Juncture: Turning Points, Chance and Intuition

Fountain Street's new show Juncture runs from October 11 - November 11, with an opening artist reception on Saturday, October 14th from 5-7pm. The show features core artists Marie Craig and Sara Fine-Wilson, who share some of their thoughts about theme, concept, and process below.

Craig cyanotype process  - 2.jpg

Marie on Theme: "For me, Juncture refers to a turning point, the place where the choice you make profoundly alters the trajectory of what follows, whether you know it at the time or not. The work I do now using cyanotype exploits that concept, since chance is a huge factor in the outcome of the piece."

IMG_1322.JPG

Sara on Theme: "The way 3d forms relate to each other in space leads me down a path based on visual logic. During this process there comes a point when transition within a piece is needed. This moment is juncture for me. The change can come from a formal place or from an intuitive one."

Marie on Process: "I started making cyanotypes of plant life a few years back, while traveling in Australia, my second home. I couldn’t take eucalyptus leaves back with me (plant material can’t be brought back into the US), and ordinary photos didn’t capture the intimacy and emotion the shapes brought to me. But the cyanotypes did."

Craig cyanotype process  - 4.jpg

"I began to layer the leaves, with their iconic, organic shapes, over digital ‘negatives’ of evidence of man- street signs, buildings, ruins.  The combinations, overlapping and obscuring one another, were visually striking. Using linen was at first a technical solution to the problem of rinsing large pieces of paper, and I saw huge advantages - the ability to create much larger works this way, not to mention the beautiful texture of the linen surface and the fluid nature of the final presentation.

It occurs to me that the making of my art is completely and inextricably wound around my daily life. I coat paper and fabric with photo-sensitive solutions in my basement, and hang them there in the dark to dry. I wrap the coated paper in heavy black garbage bags, and wait for a sunny, windless afternoon.  Then I cut weeds from my garden, and expose the paper on my back deck. Or I fill my car with 7 ft. negatives and a trunk full of yard waste, and drive over to the loading dock of my studio building, where I expose those big guys.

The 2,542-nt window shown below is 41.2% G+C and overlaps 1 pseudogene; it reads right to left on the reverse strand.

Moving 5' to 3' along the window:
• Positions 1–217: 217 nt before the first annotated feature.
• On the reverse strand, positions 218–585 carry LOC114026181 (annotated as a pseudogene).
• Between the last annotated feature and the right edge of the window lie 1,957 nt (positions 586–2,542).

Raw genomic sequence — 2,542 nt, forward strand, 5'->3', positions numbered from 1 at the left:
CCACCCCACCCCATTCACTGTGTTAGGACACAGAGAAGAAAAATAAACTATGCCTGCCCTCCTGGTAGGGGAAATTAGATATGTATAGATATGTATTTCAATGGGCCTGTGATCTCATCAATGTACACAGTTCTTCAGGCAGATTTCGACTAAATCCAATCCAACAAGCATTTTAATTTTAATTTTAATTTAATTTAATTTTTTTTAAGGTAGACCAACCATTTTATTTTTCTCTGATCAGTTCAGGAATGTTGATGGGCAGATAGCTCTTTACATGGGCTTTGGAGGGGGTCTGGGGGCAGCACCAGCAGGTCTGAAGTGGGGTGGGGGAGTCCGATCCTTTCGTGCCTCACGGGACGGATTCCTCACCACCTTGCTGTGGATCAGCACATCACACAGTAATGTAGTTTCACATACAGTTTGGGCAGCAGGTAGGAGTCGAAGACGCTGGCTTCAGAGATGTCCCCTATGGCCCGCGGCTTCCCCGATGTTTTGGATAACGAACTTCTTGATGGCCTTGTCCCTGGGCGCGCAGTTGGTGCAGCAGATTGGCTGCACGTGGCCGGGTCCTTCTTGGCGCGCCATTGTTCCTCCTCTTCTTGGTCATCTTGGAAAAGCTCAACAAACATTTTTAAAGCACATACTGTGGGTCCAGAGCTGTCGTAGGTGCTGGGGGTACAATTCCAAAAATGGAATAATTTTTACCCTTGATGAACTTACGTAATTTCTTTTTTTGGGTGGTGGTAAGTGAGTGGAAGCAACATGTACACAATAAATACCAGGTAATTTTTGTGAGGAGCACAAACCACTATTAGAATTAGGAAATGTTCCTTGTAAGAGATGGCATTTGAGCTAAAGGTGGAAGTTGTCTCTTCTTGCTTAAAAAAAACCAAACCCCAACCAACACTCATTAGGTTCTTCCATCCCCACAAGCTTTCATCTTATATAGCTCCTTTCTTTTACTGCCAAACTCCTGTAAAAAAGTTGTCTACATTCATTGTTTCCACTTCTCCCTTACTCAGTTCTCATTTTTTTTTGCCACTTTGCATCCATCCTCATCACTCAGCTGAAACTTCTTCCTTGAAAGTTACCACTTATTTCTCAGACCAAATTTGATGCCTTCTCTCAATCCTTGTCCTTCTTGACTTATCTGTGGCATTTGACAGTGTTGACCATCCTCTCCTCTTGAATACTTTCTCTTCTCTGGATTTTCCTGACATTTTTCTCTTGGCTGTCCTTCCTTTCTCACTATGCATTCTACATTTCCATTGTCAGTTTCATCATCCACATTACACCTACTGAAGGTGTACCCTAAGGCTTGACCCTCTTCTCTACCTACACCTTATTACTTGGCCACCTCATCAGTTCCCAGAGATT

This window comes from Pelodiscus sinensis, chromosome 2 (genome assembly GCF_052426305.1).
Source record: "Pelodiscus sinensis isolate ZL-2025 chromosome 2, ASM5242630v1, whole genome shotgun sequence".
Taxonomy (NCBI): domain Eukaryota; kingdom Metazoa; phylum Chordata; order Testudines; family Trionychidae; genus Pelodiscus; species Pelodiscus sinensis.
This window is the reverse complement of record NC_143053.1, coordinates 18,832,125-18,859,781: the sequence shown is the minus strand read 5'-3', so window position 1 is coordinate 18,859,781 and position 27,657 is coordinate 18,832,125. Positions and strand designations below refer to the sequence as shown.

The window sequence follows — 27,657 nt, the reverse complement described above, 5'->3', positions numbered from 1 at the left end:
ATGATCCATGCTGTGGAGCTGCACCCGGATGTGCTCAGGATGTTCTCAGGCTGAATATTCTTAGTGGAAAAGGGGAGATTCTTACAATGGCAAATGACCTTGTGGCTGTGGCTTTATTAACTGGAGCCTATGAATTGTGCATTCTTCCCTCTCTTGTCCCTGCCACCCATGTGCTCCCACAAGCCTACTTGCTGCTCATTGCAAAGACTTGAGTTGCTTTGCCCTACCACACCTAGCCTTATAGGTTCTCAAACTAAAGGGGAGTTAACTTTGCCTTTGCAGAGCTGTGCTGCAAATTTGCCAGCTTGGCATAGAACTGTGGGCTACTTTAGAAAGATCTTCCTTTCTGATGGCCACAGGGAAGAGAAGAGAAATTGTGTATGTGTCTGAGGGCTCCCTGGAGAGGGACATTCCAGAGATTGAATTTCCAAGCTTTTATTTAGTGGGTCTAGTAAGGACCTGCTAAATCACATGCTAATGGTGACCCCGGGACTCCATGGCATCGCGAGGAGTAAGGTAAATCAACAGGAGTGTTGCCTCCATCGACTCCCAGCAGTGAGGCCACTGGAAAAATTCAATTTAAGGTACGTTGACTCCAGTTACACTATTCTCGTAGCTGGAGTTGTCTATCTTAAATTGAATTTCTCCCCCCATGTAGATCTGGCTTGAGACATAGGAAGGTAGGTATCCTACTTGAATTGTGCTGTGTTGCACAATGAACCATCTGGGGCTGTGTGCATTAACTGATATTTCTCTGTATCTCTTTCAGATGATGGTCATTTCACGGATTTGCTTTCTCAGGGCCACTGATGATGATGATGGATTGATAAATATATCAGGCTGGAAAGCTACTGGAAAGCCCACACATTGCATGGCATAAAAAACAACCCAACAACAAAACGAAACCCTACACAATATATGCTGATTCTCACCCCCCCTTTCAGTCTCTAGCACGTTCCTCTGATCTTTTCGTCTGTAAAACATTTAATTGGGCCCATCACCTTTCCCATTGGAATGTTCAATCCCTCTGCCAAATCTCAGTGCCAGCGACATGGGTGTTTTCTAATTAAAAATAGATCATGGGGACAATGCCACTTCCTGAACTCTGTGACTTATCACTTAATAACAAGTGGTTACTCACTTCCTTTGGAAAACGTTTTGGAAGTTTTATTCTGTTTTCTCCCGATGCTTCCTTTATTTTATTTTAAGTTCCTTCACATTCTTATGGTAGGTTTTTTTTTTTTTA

Then back in the garbage bags, back home, where I rinse them in the bathtub, then the washer and dryer, and hang them on the clothesline to get a good view - the first time I actually see the final result.

My process is controlled chaos. Experience has taught me the parameters and limits of the technique, and how best to manipulate the negative, the plant material, the exposures, etc. but seasons, sun and wind work their own magic, and play at least as big a part in the process. I love allowing chance and the weather to be a partner in the process."

IMG_1239.JPG

Sara on Process:  "The practice of exploring form by producing multiples is a big part of where my work starts. I create forms based on the figure and the natural gesture that the clay embodies during different stages of plasticity. I do this through repeated acts of physical transformation like dropping, folding, stretching and ripping."

process assembly.jpg

"I then explore how these forms can exist together in a gesture that amplifies the initial act of transformation. So, I may start by twisting multiple simple parts that then become part of a larger twisted form. I hold them next to each other, pile them on top of each other, and fit them together in as many ways as possible until it makes sense to me. I try to allow intuition to guide my process at all stages."

Craig_ Abbey Ruin 3.jpg

Marie on Concept: "Behind the obvious visual excitement I feel when I first see the striking blue color, and the relationships of the organic shapes intertwined with architecture, I think about the push and pull of human impact on the planet with the untamed wildness of nature. In this tug of war, it seems sometimes as though man subjugates his environment, but nature is powerful, persistent, and resilient. It continues to exert its presence despite efforts by us to impose order and control. In effect my process lets go of some that control, and the work is created in partnership with nature."

Hold8.jpg

Sara on Concept: "My current work explores three dimensional forms and gestures that relate to fragility, balance, disintegration, motion, chaos and reaching. These ideas are ones I think about in relation to the way I exist in the world."

Sara Fine-WilsonComment